Another galloping lithograph of the boy-and-girl-always-fighting woodblock [from a story by Elizabeth Sanxay Holding]. It Happened One Night (1934) is the spiritual pappy of this type of entertainment.

Another galloping lithograph of the boy-and-girl-always-fighting woodblock [from a story by Elizabeth Sanxay Holding]. It Happened One Night (1934) is the spiritual pappy of this type of entertainment.

Preaching the philosophy that a good fight (between the sexes) never hurt anybody and that a strong masculine ego is the proper consort for a snippy female ditto, The Bride Comes Home runs Claudette Colbert and Fred MacMurray over a not-too-serious steeplechase of minor frictions and clashes. To supply the missing apex of the triangle is Robert Young, a frankly unaggressive but beaming son of $3 million. He is almost too charming for the best interests of the story.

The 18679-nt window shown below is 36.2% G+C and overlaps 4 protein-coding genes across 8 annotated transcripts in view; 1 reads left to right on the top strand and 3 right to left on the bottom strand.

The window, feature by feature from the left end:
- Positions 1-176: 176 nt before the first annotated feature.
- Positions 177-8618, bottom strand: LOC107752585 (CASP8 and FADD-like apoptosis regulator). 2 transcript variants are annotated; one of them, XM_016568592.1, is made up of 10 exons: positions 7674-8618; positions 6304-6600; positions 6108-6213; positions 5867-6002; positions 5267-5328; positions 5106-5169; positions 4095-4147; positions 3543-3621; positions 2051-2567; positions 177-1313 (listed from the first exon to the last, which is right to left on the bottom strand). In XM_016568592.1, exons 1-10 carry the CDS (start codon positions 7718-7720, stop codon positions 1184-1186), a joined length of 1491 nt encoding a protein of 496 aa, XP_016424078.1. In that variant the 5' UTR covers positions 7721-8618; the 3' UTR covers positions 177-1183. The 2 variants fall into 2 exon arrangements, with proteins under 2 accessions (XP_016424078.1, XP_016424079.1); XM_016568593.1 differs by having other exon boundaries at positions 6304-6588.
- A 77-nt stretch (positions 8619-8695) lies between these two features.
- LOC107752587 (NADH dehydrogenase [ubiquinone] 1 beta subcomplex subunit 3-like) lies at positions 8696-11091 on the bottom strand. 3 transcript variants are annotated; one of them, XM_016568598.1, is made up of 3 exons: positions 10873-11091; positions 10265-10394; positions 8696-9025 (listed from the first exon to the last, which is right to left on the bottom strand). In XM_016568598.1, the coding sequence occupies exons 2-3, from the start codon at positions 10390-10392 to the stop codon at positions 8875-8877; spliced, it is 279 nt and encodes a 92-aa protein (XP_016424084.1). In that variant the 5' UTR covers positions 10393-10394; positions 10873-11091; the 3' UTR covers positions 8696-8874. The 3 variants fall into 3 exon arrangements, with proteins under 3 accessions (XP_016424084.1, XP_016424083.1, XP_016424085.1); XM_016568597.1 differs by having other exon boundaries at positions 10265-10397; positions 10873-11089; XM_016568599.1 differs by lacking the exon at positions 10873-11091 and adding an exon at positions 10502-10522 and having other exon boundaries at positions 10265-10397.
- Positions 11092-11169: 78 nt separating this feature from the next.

It’s a made-to-measure framework for Colbert, presenting her in the always-attractive position of a young lady beset by two lovers, both fascinating and both collapsible at her slightest whim. Several bit parts are played for maximum values. Notably Edgar Kennedy and William Collier Sr.

The Bride Comes Home

Production

Paramount. Director Wesley Ruggles; Producer Wesley Ruggles; Screenplay Claude Binyon; Camera Leo Tover; Art Director Hans Dreier, Roberet Usher

Crew

(B&W) Extract of a review from 1935. Running time: 83 MIN.

With

Claudette Colbert Fred MacMurray Robert Young William Collier Sr Donald Meek James Colin
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